“Wicked,” to be directed by John M. Chu, begins production in the fall, and will continue throughout 2022, he said. “We are scheduled to be here for a long time.”

With these items on his plate, Schwartz still had time to consult with members of the Alliance on their production of “Working,” which incorporates new material gathered in interviews with Atlantans and a new Atlanta-centric song penned by Kristian and Brandon Bush and Carlos Andrés Gómez.

That the show was refitted for the city, with many new ideas from director Tamilla Woodard, is in keeping with its history. “Working” has continuously evolved through new productions in the 1990s and the 2000s, as characters representing outdated occupations (goodbye newsboy) were jettisoned and new songs created.

Stephen Schwartz, center, looks over the playbill at the Alliance Theater's temporary Under the Tent theater before the premiere of a new production of his 1978 show "Working." Jenni Girtman for The AJC
Stephen Schwartz, center, looks over the playbill at the Alliance Theater's temporary Under the Tent theater before the premiere of a new production of his 1978 show "Working." Jenni Girtman for The AJC

Credit: Jenni Girtman

Credit: Jenni Girtman

With that in mind, Schwartz began developing (for a new hometown production) a template for a convertible “Working” that could adjust to not only the times but to the locale where it’s being staged.

That was happening at the same time as Woodard was updating the play for contemporary Atlanta. She asked if she could change things, and he said yes.

“There was a little bit of guidance,” said Schwartz. “We sent her the template that we were starting to develop, but I thought that she’s a very accomplished director, and I thought well, let’s see what she does, and I’ll learn something. And I did. She put in a couple of old songs that had been cut, and both of them worked very well.”

The sort of attention that Schwartz has given to the Alliance production is typical of his willingness to work with young playwrights and regional theaters, an attitude that won him an honorary Tony in 2015, the Isabell Stevenson Award, given to a member of the theater community who spends time and effort on behalf of others.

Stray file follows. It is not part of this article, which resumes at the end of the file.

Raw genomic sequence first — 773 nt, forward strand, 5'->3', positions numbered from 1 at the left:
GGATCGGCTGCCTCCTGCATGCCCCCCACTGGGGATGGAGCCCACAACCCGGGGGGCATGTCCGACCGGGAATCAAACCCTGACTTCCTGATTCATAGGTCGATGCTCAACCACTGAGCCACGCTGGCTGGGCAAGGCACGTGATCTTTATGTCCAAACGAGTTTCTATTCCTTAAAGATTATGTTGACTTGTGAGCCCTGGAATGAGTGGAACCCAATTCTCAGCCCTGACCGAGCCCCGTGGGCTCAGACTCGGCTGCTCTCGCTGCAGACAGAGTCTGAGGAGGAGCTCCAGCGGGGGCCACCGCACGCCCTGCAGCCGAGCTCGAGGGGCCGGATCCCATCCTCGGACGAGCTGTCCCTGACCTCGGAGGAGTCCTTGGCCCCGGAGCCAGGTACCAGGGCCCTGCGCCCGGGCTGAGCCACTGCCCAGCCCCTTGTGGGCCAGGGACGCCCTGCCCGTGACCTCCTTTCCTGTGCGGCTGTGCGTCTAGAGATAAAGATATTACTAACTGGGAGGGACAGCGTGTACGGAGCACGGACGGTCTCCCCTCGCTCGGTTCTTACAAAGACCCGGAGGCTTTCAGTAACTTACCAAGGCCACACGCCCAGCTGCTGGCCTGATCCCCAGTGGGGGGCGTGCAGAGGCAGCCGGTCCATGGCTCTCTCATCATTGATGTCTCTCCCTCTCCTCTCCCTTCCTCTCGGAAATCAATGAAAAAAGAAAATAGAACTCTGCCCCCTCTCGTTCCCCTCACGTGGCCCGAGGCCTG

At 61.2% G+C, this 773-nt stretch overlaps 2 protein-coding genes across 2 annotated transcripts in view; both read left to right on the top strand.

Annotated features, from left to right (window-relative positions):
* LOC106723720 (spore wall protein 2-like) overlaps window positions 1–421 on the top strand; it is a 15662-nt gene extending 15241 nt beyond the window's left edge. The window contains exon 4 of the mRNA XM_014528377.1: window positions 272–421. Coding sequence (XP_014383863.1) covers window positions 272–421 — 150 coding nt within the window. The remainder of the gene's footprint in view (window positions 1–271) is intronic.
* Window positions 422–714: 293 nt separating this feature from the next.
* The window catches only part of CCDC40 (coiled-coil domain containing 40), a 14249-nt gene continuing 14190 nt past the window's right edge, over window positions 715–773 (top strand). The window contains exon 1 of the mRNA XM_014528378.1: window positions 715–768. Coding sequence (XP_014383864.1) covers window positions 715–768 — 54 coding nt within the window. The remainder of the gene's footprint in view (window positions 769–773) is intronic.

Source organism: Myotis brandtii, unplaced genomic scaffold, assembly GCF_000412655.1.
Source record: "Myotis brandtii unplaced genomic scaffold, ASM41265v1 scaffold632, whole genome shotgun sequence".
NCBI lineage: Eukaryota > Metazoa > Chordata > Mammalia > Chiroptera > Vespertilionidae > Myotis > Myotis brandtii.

Stephen Schwartz (left) is introduced by Alliance Theatre's Artistic Director Susan Booth to theater supporters Lila Hertz and Doug Hertz at the Alliance Theater, before the premiere of a new production of his 1978 show "Working."  Jenni Girtman for The AJC
Stephen Schwartz (left) is introduced by Alliance Theatre's Artistic Director Susan Booth to theater supporters Lila Hertz and Doug Hertz at the Alliance Theater, before the premiere of a new production of his 1978 show "Working." Jenni Girtman for The AJC

Credit: Jenni Girtman

Credit: Jenni Girtman

Shockingly, it’s the only Tony he has. Yet his accomplishments speak for themselves: he wrote the songs for “Pippin” at age 23 and followed that up with “Godspell.” He’s one of the few composer/lyricists to have three shows run for more than 1,500 performances.

Right now, after attending the Alliance’s premiere, he’s happy just to see actors back in front of live audiences again,

“There is lots of great stuff on television and cable, etcetera, and cool movies to watch, but there’s just nothing that beats live theater,” he said. “Just having the sound of the audience laughing. And after a musical number, that kind of roar of appreciation. You just don’t get that anywhere else.”

THEATER PREVIEW

”Working: A Musical.”

April 22-June 6. $50-$245 for two- and four-seat pods.

Presented by the Alliance Theatre Under the Tent, 1280 Peachtree St. NE, Atlanta. 404-733-5000, alliancetheatre.org

All Under the Tent productions will be recorded and streamed on-demand on the Alliance Theatre Anywhere streaming app.